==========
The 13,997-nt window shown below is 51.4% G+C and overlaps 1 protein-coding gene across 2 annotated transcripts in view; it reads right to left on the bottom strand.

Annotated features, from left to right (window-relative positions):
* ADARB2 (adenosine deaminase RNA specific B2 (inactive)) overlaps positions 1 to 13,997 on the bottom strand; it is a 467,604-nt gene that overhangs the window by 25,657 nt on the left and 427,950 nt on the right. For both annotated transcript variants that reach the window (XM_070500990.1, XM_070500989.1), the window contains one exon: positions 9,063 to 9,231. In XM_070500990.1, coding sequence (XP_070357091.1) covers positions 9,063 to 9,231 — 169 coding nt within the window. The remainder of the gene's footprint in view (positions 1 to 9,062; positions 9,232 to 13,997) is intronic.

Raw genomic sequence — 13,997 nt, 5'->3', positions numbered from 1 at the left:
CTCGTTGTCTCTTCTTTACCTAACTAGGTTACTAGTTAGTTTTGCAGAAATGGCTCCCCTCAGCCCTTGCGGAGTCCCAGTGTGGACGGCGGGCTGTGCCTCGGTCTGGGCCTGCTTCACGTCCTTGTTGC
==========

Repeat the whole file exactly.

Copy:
The 13,997-nt window shown below is 51.4% G+C and overlaps 1 protein-coding gene across 2 annotated transcripts in view; it reads right to left on the bottom strand.

Annotated features, from left to right (window-relative positions):
* ADARB2 (adenosine deaminase RNA specific B2 (inactive)) overlaps positions 1 to 13,997 on the bottom strand; it is a 467,604-nt gene that overhangs the window by 25,657 nt on the left and 427,950 nt on the right. For both annotated transcript variants that reach the window (XM_070500990.1, XM_070500989.1), the window contains one exon: positions 9,063 to 9,231. In XM_070500990.1, coding sequence (XP_070357091.1) covers positions 9,063 to 9,231 — 169 coding nt within the window. The remainder of the gene's footprint in view (positions 1 to 9,062; positions 9,232 to 13,997) is intronic.

Raw genomic sequence — 13,997 nt, 5'->3', positions numbered from 1 at the left:
CTCGTTGTCTCTTCTTTACCTAACTAGGTTACTAGTTAGTTTTGCAGAAATGGCTCCCCTCAGCCCTTGCGGAGTCCCAGTGTGGACGGCGGGCTGTGCCTCGGTCTGGGCCTGCTTCACGTCCTTGTTGC